MongoDB

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MongoDB (from humongous) is an open source document-oriented database system developed and supported by MongoDB Inc. (formerly 10gen). It is part of the NoSQL family of database systems. Instead of storing data in tables as is done in a "classical" relational database, MongoDB stores structured data as JSON-like documents with dynamic schemas (MongoDB calls the format BSON), making the integration of data in certain types of applications easier and faster.

Installation

MongoDB has been removed from the official repositories due to its re-licensing issues [1].

PKGBUILDs are provided in AUR:

  • mongodbAUR - builds from source, requiring 180GB+ free disk space, and may take several hours to build (i.e. 6.5 hours on Intel i7, 1 hour on 32 Xeon cores with high-end NVMe.)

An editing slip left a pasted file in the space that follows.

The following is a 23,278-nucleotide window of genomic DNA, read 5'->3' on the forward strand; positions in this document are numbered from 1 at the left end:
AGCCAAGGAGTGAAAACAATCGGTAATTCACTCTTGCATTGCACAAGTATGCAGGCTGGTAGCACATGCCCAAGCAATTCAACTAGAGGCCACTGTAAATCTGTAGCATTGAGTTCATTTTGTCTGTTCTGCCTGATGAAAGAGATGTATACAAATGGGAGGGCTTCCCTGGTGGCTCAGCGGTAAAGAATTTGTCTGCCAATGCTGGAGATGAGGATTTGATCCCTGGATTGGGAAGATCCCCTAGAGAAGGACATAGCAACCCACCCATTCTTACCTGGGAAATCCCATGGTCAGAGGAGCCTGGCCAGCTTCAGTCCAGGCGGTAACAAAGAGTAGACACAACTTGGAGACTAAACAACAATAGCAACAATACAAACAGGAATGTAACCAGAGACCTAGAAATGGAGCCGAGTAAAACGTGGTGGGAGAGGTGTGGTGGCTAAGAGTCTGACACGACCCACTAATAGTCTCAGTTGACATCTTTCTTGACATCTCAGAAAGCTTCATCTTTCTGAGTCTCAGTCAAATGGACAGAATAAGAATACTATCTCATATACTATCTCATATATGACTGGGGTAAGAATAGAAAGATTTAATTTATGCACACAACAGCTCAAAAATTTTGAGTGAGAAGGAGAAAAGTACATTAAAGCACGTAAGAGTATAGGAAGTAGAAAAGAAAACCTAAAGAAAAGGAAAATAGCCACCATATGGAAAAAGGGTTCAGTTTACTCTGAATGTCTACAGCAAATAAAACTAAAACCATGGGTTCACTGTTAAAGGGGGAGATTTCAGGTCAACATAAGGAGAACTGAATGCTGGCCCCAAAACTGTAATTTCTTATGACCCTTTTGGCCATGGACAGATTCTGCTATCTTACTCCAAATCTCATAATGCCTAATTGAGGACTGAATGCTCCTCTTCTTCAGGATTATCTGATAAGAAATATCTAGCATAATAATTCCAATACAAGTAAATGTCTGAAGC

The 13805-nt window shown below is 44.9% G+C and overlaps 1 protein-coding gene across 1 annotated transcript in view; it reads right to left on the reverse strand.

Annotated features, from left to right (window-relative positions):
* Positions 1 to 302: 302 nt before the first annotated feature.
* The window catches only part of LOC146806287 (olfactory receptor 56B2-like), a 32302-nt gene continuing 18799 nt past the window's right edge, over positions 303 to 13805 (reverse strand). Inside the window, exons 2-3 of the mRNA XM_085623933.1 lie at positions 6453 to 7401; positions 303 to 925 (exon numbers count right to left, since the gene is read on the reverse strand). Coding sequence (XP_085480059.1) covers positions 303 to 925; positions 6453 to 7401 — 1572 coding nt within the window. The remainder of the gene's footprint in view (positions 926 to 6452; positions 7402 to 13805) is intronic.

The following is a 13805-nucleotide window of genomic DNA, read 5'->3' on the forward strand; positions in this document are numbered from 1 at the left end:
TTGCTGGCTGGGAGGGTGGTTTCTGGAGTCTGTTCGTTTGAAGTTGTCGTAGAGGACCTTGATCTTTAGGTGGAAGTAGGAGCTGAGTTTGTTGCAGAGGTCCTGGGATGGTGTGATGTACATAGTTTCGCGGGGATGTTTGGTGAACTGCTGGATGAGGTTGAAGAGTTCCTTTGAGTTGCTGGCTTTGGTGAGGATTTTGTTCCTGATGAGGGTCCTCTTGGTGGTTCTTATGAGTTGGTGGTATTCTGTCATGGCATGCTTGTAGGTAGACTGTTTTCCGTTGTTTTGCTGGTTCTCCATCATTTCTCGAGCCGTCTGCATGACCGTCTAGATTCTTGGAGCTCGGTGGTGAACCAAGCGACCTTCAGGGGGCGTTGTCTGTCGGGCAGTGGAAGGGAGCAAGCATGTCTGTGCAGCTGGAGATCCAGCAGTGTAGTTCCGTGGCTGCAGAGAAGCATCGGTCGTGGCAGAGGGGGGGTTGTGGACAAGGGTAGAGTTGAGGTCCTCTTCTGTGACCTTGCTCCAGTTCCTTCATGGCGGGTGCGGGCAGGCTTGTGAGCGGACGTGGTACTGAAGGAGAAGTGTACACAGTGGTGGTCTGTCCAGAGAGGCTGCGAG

• mongodb-binAUR - prebuilt MongoDB binary extracted from official MongoDB Ubuntu repository packages. Compilation options used are unknown.

Install tools (mongoimport, mongoexport, mongodump, mongorestore, among others) using the PKGBUILD from the AUR corresponding to the main PKGBUILD you chose:

Usage

Start/Enable the mongodb.service daemon.

Note: During the first startup of the mongodb service, it will pre-allocate space, by creating large files (for its journal and other data). This step may take a while, during which the MongoDB shell is unavailable.

To access the MongoDB shell [2]:

$ mongo